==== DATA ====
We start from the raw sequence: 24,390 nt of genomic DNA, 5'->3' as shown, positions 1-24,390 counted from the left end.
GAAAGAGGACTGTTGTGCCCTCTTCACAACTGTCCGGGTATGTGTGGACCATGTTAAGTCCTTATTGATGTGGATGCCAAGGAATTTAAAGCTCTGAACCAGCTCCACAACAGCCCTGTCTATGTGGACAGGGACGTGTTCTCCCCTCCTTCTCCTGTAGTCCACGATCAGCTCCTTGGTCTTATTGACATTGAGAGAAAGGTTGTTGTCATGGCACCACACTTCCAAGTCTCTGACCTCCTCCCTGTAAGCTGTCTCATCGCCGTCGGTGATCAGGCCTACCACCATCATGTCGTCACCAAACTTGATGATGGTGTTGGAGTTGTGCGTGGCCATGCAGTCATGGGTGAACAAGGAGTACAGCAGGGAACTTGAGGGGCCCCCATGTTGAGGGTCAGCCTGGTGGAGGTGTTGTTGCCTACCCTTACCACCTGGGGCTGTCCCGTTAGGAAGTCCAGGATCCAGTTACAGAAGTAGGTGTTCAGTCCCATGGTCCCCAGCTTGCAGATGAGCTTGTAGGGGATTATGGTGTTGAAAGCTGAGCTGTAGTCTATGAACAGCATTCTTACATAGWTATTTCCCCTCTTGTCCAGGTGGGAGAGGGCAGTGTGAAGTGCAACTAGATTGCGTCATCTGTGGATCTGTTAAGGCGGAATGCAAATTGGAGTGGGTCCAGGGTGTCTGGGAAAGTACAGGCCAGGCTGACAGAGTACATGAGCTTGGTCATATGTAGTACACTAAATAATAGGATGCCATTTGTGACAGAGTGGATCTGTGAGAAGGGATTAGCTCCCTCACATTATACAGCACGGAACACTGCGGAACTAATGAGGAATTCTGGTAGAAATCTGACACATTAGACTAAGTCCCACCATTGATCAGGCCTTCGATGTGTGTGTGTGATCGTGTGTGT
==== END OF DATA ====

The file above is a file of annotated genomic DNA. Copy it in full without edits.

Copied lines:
We start from the raw sequence: 24,390 nt of genomic DNA, 5'->3' as shown, positions 1-24,390 counted from the left end.
GAAAGAGGACTGTTGTGCCCTCTTCACAACTGTCCGGGTATGTGTGGACCATGTTAAGTCCTTATTGATGTGGATGCCAAGGAATTTAAAGCTCTGAACCAGCTCCACAACAGCCCTGTCTATGTGGACAGGGACGTGTTCTCCCCTCCTTCTCCTGTAGTCCACGATCAGCTCCTTGGTCTTATTGACATTGAGAGAAAGGTTGTTGTCATGGCACCACACTTCCAAGTCTCTGACCTCCTCCCTGTAAGCTGTCTCATCGCCGTCGGTGATCAGGCCTACCACCATCATGTCGTCACCAAACTTGATGATGGTGTTGGAGTTGTGCGTGGCCATGCAGTCATGGGTGAACAAGGAGTACAGCAGGGAACTTGAGGGGCCCCCATGTTGAGGGTCAGCCTGGTGGAGGTGTTGTTGCCTACCCTTACCACCTGGGGCTGTCCCGTTAGGAAGTCCAGGATCCAGTTACAGAAGTAGGTGTTCAGTCCCATGGTCCCCAGCTTGCAGATGAGCTTGTAGGGGATTATGGTGTTGAAAGCTGAGCTGTAGTCTATGAACAGCATTCTTACATAGWTATTTCCCCTCTTGTCCAGGTGGGAGAGGGCAGTGTGAAGTGCAACTAGATTGCGTCATCTGTGGATCTGTTAAGGCGGAATGCAAATTGGAGTGGGTCCAGGGTGTCTGGGAAAGTACAGGCCAGGCTGACAGAGTACATGAGCTTGGTCATATGTAGTACACTAAATAATAGGATGCCATTTGTGACAGAGTGGATCTGTGAGAAGGGATTAGCTCCCTCACATTATACAGCACGGAACACTGCGGAACTAATGAGGAATTCTGGTAGAAATCTGACACATTAGACTAAGTCCCACCATTGATCAGGCCTTCGATGTGTGTGTGTGATCGTGTGTGT